NAACP Supports Passage of Comprehensive Ex-Offender Reentry Legislation
House, Senate bills to assist in the reentry process and fight recidivism are awaiting floor action
Each year, more than 650,000 men and women are released from prison, which equates to roughly 1,700 individuals returning to our communities every day. This has a disparate effect on communities of color, since two-thirds of the people in prison are now racial and ethnic minorities. For African American males in their twenties, one in every eight is in prison or jail on any given day. These numbers are expected to grow, as more men and women are incarcerated each year and more complete their sentences.
For most ex-offenders, the transition back into their communities is difficult: many lack the necessary skills to successfully reenter into society. Studies have shown that many of those released from prison come back into society with a substance abuse addiction or mental health problem. Employment and housing are often difficult; one study found that applicants with criminal records experienced a 50% reduction in job offers for entry level jobs, compared to those without records. This was compounded by racial bias as African American former inmates experienced a 64% reduction in offers. As many as a quarter of all ex-offenders go to homeless shelters upon release. Furthermore, most communities where prisoners go upon release already struggle with high poverty, unemployment, fragile families and a dearth of jobs.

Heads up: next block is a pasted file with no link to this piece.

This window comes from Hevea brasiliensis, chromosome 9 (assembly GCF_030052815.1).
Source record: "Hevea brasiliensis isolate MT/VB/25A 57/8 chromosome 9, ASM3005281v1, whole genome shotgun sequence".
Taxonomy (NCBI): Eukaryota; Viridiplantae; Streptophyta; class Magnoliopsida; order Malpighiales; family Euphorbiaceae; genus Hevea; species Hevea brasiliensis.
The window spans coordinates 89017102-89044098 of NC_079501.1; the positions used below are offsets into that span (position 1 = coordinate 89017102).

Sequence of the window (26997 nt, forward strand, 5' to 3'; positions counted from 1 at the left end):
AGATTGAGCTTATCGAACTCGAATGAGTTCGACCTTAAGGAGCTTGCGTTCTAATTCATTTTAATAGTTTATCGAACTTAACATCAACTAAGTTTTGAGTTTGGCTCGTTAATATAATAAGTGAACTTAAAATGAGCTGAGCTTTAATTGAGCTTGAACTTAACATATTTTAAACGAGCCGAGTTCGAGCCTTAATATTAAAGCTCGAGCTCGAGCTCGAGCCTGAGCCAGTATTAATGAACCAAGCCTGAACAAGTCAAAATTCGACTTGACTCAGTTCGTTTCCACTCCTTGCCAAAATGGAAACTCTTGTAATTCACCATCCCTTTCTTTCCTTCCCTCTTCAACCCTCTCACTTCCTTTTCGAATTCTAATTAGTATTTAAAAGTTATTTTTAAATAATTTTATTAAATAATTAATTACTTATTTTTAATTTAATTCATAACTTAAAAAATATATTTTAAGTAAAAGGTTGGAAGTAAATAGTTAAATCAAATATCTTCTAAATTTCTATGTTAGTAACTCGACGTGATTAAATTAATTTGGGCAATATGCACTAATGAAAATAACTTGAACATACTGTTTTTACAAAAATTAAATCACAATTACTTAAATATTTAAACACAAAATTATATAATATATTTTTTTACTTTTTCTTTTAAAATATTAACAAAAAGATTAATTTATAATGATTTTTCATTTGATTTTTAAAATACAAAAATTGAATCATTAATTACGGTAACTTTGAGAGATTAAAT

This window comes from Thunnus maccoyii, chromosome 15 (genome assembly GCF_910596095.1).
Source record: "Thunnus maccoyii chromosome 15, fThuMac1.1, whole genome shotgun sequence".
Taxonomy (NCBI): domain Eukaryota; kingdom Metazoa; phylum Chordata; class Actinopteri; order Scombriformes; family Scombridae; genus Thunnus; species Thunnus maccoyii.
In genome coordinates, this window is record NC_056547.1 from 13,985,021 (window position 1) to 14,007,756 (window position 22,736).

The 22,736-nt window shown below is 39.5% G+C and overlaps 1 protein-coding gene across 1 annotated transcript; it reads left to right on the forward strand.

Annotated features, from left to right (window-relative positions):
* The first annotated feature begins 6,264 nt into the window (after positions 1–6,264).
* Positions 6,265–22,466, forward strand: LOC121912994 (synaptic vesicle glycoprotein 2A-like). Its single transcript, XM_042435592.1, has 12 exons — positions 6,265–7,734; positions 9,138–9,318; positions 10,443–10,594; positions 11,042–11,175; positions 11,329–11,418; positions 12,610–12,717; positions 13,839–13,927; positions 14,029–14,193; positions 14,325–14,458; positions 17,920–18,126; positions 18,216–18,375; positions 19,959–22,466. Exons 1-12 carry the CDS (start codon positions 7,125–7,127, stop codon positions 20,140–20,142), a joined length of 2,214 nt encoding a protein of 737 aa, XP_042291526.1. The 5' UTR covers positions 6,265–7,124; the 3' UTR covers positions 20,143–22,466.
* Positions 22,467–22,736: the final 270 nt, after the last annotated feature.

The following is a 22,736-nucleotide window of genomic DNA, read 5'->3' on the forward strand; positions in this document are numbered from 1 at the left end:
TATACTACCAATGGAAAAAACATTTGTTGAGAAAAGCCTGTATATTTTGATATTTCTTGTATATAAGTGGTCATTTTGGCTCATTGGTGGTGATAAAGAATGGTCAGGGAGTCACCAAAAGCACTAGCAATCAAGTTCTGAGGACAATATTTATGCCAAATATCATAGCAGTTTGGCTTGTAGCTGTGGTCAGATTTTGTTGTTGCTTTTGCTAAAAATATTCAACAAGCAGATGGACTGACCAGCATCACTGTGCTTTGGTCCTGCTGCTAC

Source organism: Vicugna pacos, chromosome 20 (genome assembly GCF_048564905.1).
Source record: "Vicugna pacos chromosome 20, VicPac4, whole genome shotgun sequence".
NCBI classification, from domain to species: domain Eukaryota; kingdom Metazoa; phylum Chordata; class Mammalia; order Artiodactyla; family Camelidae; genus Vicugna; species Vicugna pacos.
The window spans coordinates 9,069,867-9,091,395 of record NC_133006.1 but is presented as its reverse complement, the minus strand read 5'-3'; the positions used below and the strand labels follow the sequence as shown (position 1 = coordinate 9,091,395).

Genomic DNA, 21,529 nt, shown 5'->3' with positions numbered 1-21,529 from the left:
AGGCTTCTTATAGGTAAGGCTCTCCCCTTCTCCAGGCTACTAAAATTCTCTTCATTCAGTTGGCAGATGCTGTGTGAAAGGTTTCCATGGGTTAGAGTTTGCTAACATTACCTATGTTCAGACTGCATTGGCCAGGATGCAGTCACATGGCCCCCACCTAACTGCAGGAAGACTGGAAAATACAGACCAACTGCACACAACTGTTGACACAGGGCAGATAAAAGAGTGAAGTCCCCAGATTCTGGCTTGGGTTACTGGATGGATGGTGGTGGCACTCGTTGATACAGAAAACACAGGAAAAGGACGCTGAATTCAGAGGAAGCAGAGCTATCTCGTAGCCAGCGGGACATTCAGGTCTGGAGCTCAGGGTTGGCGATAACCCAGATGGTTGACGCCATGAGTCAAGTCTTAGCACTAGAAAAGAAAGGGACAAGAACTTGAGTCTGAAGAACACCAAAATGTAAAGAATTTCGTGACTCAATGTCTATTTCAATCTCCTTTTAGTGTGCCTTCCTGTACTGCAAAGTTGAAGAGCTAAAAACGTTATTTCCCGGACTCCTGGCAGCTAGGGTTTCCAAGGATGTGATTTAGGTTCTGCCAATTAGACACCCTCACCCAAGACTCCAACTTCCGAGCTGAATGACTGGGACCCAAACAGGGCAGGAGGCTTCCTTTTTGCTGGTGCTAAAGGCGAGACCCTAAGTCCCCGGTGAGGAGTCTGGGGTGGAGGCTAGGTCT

Over two-thirds of released prisoners are rearrested for a felony or serious misdemeanor within three years and one-half of those rearrested were convicted and re-incarcerated. Not only does this recidivism cause tremendous problems for our communities, but it also places a huge burden on American taxpayers. The average cost of incarcerating each prisoner exceeds $22,600 per year; expenditures on corrections alone have increased from $9 billion in 1982 to $60 billion in 2002.
To combat this problem, Congressmen Danny Davis (IL) and others have introduced H.R. 1593 and Senator Biden (DE) and others have introduced S. 1060, the “Second Chance Act of 2007.” Both bills have been approved of by the respective committees, and both are currently awaiting action on the House and Senate floors. Under this legislation states and local communities would receive federal assistance to establish ex-offender reentry projects, with enhanced focus on job training, housing, substance abuse and mental health treatment, as well as programs to work with the children and families of ex-offenders. In short, the Second Chance Act would encourage new community partnerships to help educate, train and employ those recently released who might otherwise return to a life of crime.